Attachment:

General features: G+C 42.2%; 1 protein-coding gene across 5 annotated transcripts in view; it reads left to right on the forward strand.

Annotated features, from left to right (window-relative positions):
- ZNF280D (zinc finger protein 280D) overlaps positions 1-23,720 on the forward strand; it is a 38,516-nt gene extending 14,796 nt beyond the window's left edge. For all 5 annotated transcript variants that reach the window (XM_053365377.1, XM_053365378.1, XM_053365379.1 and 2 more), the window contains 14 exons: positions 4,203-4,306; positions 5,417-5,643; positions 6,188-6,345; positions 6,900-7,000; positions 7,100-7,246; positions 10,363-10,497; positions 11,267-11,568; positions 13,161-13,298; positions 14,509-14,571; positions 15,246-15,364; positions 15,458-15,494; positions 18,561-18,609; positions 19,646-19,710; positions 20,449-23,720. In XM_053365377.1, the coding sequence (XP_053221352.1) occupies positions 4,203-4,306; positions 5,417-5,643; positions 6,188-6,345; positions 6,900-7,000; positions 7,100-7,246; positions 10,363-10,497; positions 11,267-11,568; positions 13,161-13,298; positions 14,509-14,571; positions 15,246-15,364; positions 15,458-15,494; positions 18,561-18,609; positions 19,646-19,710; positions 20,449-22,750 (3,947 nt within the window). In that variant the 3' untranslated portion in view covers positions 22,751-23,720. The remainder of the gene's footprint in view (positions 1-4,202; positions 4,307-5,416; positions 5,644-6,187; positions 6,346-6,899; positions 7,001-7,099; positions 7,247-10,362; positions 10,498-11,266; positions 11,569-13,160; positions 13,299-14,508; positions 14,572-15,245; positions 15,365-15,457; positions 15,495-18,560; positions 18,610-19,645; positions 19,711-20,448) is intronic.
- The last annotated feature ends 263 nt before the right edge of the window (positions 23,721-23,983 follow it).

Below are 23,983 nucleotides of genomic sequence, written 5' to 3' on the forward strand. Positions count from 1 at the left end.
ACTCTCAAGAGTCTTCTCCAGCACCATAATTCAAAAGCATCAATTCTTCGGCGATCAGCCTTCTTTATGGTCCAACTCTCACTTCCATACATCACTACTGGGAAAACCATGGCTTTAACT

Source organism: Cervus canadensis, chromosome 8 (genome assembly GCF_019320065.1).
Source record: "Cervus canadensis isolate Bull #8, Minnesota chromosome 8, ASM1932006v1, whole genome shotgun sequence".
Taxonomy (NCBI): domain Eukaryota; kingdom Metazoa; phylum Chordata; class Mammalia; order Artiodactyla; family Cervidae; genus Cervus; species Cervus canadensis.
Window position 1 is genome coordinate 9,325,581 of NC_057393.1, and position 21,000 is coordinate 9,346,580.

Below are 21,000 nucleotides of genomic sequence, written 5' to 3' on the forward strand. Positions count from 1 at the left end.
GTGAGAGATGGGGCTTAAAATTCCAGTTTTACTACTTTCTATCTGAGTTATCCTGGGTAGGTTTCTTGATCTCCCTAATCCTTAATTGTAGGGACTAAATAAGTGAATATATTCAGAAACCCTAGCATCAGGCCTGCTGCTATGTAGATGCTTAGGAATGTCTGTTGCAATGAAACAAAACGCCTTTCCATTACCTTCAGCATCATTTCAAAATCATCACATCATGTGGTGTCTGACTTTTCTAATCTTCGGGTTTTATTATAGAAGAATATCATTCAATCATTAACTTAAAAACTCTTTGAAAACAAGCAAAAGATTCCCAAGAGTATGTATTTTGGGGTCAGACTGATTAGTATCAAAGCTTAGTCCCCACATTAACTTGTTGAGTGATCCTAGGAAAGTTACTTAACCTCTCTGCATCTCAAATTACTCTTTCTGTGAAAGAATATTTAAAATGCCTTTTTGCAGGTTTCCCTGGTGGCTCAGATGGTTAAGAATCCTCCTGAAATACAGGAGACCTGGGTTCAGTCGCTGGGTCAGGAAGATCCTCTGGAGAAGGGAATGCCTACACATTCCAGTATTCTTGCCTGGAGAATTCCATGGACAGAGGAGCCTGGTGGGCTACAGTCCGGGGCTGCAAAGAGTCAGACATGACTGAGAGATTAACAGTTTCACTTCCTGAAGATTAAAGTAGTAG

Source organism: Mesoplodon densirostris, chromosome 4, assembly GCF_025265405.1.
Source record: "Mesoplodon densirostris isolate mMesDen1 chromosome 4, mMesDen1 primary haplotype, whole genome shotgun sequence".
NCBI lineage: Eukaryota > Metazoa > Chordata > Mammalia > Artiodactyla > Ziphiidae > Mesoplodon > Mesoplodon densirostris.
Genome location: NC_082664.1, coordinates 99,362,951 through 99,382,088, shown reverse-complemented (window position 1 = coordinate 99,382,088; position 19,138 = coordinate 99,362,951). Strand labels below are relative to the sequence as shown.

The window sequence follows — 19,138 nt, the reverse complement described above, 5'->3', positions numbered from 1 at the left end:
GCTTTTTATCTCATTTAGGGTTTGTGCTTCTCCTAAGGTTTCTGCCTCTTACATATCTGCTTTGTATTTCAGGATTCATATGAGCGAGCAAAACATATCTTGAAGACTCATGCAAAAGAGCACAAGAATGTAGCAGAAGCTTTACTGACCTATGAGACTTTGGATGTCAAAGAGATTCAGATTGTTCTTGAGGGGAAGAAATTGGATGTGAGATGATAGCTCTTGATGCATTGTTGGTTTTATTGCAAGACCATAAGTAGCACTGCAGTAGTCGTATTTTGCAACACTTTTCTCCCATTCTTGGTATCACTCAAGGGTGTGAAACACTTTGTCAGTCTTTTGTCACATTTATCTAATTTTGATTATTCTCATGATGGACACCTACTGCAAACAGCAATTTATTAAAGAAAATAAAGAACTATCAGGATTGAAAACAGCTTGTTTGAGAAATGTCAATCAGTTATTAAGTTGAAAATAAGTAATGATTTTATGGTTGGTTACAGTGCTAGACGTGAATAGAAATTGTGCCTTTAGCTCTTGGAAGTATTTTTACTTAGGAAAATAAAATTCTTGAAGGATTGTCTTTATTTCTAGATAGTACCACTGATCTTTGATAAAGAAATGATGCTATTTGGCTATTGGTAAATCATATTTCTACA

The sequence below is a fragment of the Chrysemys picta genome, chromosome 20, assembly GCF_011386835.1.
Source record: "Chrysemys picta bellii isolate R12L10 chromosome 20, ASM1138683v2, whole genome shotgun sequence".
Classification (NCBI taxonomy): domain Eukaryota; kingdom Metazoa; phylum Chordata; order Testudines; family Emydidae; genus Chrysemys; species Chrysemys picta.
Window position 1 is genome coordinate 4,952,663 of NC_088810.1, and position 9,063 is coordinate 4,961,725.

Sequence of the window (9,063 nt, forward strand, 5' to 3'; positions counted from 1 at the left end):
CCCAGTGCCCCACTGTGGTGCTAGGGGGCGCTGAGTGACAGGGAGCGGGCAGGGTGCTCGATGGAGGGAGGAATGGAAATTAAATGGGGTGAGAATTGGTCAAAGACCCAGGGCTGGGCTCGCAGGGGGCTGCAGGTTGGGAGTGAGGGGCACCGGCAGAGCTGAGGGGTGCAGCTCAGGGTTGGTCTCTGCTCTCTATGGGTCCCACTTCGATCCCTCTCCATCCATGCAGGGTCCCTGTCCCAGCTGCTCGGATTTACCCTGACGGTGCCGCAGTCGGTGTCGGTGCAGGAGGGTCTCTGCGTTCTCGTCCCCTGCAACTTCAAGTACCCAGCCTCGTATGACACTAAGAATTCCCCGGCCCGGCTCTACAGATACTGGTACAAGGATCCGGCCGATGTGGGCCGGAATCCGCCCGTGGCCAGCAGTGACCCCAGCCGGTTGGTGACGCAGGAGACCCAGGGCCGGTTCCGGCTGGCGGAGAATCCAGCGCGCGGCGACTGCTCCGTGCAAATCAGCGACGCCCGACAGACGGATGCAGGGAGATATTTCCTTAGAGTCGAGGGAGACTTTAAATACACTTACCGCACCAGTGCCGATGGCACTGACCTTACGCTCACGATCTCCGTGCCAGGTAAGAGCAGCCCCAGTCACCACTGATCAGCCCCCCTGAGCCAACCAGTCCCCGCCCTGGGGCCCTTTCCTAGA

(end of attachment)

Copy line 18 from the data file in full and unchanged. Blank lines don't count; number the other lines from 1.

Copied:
GCTTTTTATCTCATTTAGGGTTTGTGCTTCTCCTAAGGTTTCTGCCTCTTACATATCTGCTTTGTATTTCAGGATTCATATGAGCGAGCAAAACATATCTTGAAGACTCATGCAAAAGAGCACAAGAATGTAGCAGAAGCTTTACTGACCTATGAGACTTTGGATGTCAAAGAGATTCAGATTGTTCTTGAGGGGAAGAAATTGGATGTGAGATGATAGCTCTTGATGCATTGTTGGTTTTATTGCAAGACCATAAGTAGCACTGCAGTAGTCGTATTTTGCAACACTTTTCTCCCATTCTTGGTATCACTCAAGGGTGTGAAACACTTTGTCAGTCTTTTGTCACATTTATCTAATTTTGATTATTCTCATGATGGACACCTACTGCAAACAGCAATTTATTAAAGAAAATAAAGAACTATCAGGATTGAAAACAGCTTGTTTGAGAAATGTCAATCAGTTATTAAGTTGAAAATAAGTAATGATTTTATGGTTGGTTACAGTGCTAGACGTGAATAGAAATTGTGCCTTTAGCTCTTGGAAGTATTTTTACTTAGGAAAATAAAATTCTTGAAGGATTGTCTTTATTTCTAGATAGTACCACTGATCTTTGATAAAGAAATGATGCTATTTGGCTATTGGTAAATCATATTTCTACA